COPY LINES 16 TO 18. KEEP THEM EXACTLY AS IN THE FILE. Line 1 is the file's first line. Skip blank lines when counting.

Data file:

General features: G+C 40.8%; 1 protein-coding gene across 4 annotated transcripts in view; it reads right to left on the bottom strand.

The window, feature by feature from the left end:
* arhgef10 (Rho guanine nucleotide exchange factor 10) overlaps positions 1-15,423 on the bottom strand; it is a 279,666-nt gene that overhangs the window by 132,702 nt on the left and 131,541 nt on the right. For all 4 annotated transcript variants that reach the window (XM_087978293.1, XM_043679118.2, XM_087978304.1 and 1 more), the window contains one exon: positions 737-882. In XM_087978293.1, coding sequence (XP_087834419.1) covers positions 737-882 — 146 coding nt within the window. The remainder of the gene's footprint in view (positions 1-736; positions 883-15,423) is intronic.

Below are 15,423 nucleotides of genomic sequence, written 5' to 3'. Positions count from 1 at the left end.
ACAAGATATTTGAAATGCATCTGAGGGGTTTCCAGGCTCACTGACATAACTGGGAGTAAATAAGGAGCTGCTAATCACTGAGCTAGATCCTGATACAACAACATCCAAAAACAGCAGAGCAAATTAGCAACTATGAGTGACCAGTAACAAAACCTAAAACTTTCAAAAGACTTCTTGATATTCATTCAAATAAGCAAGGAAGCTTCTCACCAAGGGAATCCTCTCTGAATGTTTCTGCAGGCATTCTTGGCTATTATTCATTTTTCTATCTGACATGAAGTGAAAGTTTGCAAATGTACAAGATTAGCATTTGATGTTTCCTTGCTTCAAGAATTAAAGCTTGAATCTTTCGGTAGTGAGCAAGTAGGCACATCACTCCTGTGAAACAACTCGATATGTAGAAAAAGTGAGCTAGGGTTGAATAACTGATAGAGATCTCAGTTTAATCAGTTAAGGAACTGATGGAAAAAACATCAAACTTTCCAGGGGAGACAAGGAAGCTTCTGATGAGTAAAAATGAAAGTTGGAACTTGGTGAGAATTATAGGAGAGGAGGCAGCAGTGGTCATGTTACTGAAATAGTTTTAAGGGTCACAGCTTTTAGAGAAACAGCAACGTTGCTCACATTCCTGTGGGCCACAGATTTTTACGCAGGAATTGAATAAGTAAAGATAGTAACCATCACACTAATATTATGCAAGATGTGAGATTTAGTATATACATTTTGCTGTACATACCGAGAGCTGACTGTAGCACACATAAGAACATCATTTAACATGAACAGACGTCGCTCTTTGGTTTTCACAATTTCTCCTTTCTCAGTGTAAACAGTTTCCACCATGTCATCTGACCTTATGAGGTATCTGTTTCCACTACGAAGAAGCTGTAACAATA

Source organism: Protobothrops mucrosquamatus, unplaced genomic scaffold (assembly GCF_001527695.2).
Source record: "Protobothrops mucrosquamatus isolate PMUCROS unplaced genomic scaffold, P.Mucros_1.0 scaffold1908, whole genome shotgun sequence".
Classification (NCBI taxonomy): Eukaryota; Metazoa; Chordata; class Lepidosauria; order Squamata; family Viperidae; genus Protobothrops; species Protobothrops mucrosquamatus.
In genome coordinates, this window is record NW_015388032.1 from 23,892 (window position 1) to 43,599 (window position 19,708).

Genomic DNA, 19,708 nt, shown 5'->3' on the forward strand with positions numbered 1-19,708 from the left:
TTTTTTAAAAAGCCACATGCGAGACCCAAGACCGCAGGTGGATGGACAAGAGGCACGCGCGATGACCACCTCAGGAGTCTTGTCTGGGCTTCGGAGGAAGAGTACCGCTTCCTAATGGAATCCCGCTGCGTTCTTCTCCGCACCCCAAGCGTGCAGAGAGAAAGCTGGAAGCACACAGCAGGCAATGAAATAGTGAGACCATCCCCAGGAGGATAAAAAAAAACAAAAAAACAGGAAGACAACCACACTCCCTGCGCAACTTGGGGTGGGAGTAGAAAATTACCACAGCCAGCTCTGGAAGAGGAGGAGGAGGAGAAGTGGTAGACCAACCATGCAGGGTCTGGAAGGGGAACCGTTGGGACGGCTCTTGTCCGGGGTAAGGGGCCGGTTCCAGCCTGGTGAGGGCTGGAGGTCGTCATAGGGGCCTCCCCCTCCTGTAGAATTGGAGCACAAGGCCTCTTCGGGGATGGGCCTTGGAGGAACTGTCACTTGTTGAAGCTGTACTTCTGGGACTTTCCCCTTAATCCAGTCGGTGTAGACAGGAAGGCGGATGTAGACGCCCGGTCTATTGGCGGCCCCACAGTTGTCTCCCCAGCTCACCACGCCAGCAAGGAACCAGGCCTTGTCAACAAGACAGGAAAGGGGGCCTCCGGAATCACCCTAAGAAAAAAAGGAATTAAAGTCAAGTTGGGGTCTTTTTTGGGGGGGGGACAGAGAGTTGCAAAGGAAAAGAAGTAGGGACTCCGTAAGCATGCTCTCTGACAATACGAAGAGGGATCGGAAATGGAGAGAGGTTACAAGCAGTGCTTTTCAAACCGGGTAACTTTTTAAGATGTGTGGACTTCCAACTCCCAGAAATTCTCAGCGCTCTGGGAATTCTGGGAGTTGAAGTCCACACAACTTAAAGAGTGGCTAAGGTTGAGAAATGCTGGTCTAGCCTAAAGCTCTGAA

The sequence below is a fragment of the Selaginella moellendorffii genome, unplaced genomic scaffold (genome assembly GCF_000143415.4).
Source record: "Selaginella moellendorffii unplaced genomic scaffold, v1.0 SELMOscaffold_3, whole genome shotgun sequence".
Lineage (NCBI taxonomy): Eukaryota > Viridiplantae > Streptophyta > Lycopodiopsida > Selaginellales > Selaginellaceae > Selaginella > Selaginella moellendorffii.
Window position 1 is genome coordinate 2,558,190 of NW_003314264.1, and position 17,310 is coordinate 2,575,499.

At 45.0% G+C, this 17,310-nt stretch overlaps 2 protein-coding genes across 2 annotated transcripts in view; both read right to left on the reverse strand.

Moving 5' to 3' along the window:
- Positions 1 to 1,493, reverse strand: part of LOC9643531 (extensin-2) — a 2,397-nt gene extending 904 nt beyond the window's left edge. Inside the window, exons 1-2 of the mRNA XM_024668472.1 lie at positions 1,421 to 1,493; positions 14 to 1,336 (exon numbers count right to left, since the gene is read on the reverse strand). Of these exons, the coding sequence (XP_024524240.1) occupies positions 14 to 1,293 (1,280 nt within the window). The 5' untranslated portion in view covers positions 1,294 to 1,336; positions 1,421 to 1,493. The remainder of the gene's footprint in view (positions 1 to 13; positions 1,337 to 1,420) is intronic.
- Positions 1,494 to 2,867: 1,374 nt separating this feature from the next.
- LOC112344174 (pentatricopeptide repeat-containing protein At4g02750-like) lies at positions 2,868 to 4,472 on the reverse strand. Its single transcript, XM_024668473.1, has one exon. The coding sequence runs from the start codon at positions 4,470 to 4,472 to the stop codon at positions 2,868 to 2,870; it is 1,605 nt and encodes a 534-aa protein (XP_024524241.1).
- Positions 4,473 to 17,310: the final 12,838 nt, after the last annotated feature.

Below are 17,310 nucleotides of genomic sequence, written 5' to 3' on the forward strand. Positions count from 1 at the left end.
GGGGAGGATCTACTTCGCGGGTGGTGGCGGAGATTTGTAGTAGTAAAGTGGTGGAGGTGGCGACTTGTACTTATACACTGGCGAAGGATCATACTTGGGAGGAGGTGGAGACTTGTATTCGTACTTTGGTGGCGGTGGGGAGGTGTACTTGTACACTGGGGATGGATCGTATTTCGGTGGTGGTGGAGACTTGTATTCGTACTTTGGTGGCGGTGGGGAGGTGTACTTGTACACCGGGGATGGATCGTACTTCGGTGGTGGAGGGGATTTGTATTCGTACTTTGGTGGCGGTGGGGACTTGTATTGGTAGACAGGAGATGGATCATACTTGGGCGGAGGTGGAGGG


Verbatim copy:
At 45.0% G+C, this 17,310-nt stretch overlaps 2 protein-coding genes across 2 annotated transcripts in view; both read right to left on the reverse strand.

Moving 5' to 3' along the window:
- Positions 1 to 1,493, reverse strand: part of LOC9643531 (extensin-2) — a 2,397-nt gene extending 904 nt beyond the window's left edge. Inside the window, exons 1-2 of the mRNA XM_024668472.1 lie at positions 1,421 to 1,493; positions 14 to 1,336 (exon numbers count right to left, since the gene is read on the reverse strand). Of these exons, the coding sequence (XP_024524240.1) occupies positions 14 to 1,293 (1,280 nt within the window). The 5' untranslated portion in view covers positions 1,294 to 1,336; positions 1,421 to 1,493. The remainder of the gene's footprint in view (positions 1 to 13; positions 1,337 to 1,420) is intronic.